Part of the reason for these discouraging numbers is the lagging academic performance even of well-off black students at good schools. As Brookings scholars Richard Reeves and Dimitrios Halikias wrote in 2017: “[I]t is unlikely that the racial achievement gap can be explained away by class differences across race. 

"Income alone does not explain the racial scoring gap," The Journal of Blacks in Higher Education reported in 2002. “Whites from families with incomes below $10,000 had a mean SAT test score that was 46 points higher than blacks whose families had incomes of between $80,000 and $100,000,” it noted. “Blacks from families with incomes of more than $100,000 had a mean SAT score that was 142 points below the mean score for whites from families at the same income level." 

All this helps explain a stunning revelation in internal Harvard data about admissions in the decade before 2012 that were unearthed by the current discrimination lawsuit: If Harvard had chosen its entering classes based on academics alone, only two-thirds of 1 percent of its students would have been African-American and fewer than 2.5 percent would have been Latino. Racial preferences account for most of the difference between those numbers and the black and Latino shares (14 percent each) of this year’s entering class. 

The reasons for blacks’ academic problems and the role of racial preferences

Of course, black and Latino students’ academic problems are attributable not to any inherent character flaws but rather to inferior education – not only in school but, even more, at home and in after-school peer groups. 

At home, due to cultural factors explored in books including Richard Sander’s and my 2012 book “Mismatch,” there is a lack of emphasis on studying and learning, along with too few books, too little reading, too much television, and too little effort to get the kids to school every day and on time. Black elementary school students in California, for example, are regularly truant nearly four times as often as their classmates. 

These problems often stem from out-of-wedlock births to teenagers unprepared for motherhood and where no father is present. These, in turn, reflect the poisonous long-term cultural effects of slavery and past discrimination; complex, cross-cutting maladies such as welfare dependency, crime, and drug abuse; and bad individual choices. At school, too many kids are trapped in failing institutions with too few effective teachers; no option for their families to choose better schools; and powerful peer pressure to avoid studying.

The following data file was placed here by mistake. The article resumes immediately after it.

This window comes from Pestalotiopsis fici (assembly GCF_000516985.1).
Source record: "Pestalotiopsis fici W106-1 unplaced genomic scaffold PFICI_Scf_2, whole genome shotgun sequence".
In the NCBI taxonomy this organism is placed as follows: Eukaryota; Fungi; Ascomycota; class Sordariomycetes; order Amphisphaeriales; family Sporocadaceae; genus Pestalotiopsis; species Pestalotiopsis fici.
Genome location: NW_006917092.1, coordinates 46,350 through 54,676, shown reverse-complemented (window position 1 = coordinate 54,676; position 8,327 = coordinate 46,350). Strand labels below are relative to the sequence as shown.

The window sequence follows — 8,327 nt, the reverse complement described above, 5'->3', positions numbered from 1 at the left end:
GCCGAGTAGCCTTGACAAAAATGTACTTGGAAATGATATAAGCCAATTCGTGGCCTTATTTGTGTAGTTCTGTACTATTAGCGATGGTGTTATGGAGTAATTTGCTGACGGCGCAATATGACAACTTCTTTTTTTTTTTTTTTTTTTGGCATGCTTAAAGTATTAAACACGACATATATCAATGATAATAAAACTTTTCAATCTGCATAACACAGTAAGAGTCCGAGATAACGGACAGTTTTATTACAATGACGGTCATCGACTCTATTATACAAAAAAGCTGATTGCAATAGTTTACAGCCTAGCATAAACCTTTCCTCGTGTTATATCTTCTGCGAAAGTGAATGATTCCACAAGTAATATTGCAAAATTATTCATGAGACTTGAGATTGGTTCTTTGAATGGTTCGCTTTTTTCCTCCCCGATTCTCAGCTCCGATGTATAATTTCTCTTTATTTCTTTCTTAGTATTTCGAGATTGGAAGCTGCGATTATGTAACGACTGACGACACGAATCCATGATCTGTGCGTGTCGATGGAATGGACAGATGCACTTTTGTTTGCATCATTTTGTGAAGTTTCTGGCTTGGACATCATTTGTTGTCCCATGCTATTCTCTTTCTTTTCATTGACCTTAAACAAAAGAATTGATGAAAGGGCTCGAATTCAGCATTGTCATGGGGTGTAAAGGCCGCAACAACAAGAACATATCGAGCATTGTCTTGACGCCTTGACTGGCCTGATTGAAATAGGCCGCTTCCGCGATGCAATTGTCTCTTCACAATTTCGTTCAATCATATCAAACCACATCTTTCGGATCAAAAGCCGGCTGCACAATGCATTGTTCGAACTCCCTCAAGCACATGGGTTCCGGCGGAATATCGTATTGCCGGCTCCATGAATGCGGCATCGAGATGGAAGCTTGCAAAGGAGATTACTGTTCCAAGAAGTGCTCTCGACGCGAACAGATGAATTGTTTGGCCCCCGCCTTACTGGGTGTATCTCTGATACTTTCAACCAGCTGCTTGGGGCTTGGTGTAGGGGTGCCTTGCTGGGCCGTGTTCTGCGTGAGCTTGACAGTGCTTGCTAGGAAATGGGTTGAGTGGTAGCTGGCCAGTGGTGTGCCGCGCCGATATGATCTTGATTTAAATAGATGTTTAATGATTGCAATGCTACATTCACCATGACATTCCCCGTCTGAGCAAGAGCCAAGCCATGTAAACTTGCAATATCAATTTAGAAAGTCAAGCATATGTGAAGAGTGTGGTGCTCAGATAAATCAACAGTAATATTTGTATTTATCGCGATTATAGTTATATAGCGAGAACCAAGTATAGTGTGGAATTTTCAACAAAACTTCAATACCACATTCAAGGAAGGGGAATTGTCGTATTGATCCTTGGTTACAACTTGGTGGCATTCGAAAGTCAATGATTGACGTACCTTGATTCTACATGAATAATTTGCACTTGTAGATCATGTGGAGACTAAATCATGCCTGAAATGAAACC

Our society’s failure to improve the readiness of black 12th-graders for college over the past three decades – during which large racial admissions preferences have been the rule at selective colleges – makes it pretty clear that preferences are not helping K-12 black academic performance. Some evidence suggests that preferences may be hurting.

To be sure, racial admissions preferences give a boost to some strong black college students who have shown themselves to be more than able to compete with white and Asian-American classmates, even those who were better prepared coming out of high school. But many more black students may be harmed by racial admissions preferences both before and during college. Here are four reasons why: 

First, racial admissions preferences blunt the incentives of black students to study and reinforce the pernicious stereotype that they cannot compete academically. In the words of the distinguished African-American linguist John McWhorter: 

“[A]ffirmative action . . . deprives black students of a basic incentive to reach for that highest bar. ... I can attest, for example, that in secondary school I quite deliberately refrained from working to my highest potential because I knew that I would be accepted to even top universities without doing so. Almost any black child knows from an early age that there is something called affirmative action, which means that black students are admitted to schools under lower standards than white; I was aware of this at least [from] the age of 10.” 

Second, pressure to lower K-12 academic standards to avoid disparate rates of black failure  fosters a culture of disregard for personal accountability and excuses for black failures. This is manifested by (among other things) the notion that studying is “acting white.”